Firstly, the Full Federal Court held that a change in beneficial ownership (but not legal ownership) is sufficient to trigger CGT event A1. The key issue was determining whether the Family Court orders effected a change in beneficial ownership, or some later event. The majority (consisting of Jagot and Siopis JJ) spent significant time considering the following:
- 1. What did the term “change in (beneficial) ownership” require?
- 2. Did the Family Court orders effect a change in beneficial ownership?
Meaning of beneficial ownership
The majority held that the term “change in (beneficial) ownership” required that a person (other than the legal owner of the asset) be entitled in equity to receive a transfer of that property. In particular, that to be a beneficial owner, a person must have rights which a court of equity would enforce involving “full dominion” over the asset.
Did the Family Court orders effect a change in beneficial ownership?
Ultimately, the majority held that the Family Court orders did not effect a change in beneficial ownership. While the reasoning behind this is complex, the reasoning of the majority can be distilled into the following key issues:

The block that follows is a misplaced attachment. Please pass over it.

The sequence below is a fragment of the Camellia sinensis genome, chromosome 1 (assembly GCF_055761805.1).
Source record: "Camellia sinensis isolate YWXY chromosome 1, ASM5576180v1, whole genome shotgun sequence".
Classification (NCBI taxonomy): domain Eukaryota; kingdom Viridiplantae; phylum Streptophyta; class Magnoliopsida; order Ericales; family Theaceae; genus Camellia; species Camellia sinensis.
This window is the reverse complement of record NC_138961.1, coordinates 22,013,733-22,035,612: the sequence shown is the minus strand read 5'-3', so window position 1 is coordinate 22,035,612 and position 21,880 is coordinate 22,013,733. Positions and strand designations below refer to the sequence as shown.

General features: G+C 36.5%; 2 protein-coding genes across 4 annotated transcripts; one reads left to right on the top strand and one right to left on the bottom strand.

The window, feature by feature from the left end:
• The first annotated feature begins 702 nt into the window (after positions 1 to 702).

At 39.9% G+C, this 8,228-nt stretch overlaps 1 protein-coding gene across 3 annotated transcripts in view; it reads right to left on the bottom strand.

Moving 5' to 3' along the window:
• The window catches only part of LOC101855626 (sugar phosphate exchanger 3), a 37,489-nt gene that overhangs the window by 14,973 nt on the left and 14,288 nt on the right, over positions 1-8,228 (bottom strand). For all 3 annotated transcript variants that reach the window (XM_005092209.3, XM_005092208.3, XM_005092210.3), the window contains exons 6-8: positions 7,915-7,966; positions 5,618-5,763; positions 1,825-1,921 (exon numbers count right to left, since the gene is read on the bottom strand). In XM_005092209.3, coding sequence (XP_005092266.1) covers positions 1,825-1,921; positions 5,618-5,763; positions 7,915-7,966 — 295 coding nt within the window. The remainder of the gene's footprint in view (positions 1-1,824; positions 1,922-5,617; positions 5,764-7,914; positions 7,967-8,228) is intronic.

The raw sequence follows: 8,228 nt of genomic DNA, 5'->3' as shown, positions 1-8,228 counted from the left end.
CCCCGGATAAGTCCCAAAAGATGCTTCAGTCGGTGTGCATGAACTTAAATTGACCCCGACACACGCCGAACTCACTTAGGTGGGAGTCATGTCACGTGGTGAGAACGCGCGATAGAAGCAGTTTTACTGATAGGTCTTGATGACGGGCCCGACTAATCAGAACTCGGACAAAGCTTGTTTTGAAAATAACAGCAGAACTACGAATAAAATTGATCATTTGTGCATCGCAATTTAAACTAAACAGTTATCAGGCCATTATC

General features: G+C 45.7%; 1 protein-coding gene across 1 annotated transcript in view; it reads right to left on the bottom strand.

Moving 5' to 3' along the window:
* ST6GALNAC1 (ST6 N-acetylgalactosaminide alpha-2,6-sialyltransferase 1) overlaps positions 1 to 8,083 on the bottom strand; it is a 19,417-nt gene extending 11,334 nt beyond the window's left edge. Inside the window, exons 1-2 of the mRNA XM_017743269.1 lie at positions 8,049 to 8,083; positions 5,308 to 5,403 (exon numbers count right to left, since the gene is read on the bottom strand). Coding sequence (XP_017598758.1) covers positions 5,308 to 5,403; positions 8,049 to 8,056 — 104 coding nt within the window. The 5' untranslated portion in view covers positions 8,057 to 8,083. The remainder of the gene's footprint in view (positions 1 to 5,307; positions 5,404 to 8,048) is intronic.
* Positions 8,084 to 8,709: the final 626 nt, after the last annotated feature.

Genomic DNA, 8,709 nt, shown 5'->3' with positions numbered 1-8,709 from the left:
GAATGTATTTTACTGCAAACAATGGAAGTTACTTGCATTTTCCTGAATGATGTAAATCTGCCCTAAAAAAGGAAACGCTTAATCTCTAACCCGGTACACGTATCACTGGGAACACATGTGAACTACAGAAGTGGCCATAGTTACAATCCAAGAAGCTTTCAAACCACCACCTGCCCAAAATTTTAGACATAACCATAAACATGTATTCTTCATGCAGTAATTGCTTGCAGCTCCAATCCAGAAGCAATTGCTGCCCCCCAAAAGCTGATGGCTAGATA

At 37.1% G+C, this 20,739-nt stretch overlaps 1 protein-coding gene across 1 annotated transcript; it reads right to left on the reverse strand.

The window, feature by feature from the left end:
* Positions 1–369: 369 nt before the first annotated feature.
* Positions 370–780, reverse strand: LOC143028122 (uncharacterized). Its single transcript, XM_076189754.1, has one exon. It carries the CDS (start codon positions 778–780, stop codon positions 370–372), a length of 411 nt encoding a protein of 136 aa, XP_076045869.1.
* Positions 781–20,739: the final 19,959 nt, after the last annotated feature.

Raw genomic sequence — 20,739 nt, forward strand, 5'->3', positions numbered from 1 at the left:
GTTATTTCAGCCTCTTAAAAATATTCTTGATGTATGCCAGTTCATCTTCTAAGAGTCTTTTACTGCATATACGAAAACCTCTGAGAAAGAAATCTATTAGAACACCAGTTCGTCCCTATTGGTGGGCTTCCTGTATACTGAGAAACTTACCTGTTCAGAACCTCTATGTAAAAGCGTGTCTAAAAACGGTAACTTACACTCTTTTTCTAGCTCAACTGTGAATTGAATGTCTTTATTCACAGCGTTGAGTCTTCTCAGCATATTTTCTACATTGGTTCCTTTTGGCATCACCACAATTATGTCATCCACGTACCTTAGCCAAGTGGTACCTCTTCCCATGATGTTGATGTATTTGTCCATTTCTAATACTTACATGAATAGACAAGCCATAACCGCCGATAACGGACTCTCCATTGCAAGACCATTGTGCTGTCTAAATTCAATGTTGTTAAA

- 1. The “fungibility” of shares. This issue centred around the fact that Sandini Pty Ltd owned more than 2,115,000 MIN shares, and that it appeared that the Family Court orders did not refer to any particular parcel of MIN shares.
- 2. The parties to the orders. This issue centred around the fact that the Family Court orders incorrectly specified the capacity in which Sandini Pty Ltd held its MIN shares. In particular, the Family Court orders required that Sandini Pty Ltd do certain acts in its capacity as trustee for the Ellison Family Trust (whereas Sandini Pty Ltd held its MIN shares as trustee for the Karratha Rigging Unit Trust).
- 3. Whether an order made pursuant to s 79 of the Family Law Act could itself effect a change in beneficial ownership, or whether an order made pursuant to s 79 gave a party some other right that did not equate to immediate beneficial ownership.
- 4. The specific terms of the Family Court orders that were inconsistent with an immediate change in beneficial ownership. This issue centred around the fact that Sandini Pty Ltd had seven days to comply with the order. During that time, Sandini Pty Ltd could do as it pleased with its MIN shares and was not restrained from dealing with its MIN shares. For example, Sandini Pty Ltd could sell all of its MIN shares on day two, and then buy some other parcel of MIN shares on the ASX on day six.
For a combination of the above reasons, the majority held that the Family Court orders themselves did not effect a change in beneficial ownership of any MIN shares.